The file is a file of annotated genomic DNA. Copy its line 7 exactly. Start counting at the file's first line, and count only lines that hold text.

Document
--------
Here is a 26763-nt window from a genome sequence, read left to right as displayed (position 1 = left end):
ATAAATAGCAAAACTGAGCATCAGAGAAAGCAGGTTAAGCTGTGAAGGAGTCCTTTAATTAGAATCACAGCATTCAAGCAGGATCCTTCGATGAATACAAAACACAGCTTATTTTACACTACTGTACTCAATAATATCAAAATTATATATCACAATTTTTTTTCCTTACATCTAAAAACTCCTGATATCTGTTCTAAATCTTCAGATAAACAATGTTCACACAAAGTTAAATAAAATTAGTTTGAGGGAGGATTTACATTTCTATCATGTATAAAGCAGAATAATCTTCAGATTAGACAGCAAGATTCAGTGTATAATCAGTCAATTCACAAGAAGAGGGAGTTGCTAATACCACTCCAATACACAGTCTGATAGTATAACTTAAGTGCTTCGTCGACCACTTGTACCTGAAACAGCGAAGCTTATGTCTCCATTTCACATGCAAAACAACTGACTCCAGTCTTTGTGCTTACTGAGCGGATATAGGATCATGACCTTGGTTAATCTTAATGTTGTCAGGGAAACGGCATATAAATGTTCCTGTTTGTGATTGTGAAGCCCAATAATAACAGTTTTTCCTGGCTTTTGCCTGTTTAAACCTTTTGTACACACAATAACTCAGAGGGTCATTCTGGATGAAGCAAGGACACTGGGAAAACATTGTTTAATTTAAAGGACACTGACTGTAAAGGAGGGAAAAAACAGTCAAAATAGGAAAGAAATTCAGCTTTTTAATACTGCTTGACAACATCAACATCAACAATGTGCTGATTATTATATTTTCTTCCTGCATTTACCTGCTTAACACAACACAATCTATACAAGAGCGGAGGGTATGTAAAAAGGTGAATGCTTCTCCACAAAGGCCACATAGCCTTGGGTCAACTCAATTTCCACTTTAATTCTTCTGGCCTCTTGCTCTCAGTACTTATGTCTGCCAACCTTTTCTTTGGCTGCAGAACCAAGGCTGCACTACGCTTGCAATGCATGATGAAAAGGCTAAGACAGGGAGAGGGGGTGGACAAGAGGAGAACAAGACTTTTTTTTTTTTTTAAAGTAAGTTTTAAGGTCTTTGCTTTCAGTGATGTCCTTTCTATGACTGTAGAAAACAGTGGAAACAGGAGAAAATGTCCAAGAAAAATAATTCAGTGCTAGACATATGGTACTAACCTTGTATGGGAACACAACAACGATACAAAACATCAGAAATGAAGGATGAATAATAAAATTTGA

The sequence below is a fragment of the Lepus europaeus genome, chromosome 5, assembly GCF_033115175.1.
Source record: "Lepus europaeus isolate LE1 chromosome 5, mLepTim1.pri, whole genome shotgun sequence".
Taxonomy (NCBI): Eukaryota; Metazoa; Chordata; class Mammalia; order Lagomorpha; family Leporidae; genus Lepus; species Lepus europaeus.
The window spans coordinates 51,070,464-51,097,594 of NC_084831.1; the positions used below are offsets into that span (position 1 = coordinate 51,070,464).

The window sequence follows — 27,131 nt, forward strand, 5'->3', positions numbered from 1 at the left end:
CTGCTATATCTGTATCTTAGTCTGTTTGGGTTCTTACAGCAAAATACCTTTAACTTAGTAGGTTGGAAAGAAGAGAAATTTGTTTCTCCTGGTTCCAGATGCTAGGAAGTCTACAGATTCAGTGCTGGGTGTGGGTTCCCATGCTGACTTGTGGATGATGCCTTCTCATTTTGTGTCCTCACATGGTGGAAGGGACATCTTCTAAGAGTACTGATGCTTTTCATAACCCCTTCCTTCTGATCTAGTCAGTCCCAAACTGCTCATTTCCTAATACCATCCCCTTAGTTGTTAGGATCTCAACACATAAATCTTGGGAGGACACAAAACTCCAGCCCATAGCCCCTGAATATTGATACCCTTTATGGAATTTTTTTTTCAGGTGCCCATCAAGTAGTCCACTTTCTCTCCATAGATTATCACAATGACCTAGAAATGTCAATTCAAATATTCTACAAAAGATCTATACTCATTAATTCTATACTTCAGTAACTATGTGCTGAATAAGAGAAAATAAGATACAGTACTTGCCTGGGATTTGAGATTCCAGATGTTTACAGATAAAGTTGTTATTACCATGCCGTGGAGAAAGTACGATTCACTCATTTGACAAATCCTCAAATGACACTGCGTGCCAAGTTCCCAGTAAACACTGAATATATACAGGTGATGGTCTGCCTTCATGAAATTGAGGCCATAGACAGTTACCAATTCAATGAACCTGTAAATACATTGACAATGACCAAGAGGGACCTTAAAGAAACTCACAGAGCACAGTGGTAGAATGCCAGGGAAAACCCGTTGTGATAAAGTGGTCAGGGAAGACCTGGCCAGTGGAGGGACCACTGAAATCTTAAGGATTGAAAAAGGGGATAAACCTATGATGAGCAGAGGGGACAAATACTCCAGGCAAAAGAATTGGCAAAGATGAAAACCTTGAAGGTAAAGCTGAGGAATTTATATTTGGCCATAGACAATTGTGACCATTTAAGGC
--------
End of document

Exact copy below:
The window sequence follows — 27,131 nt, forward strand, 5'->3', positions numbered from 1 at the left end: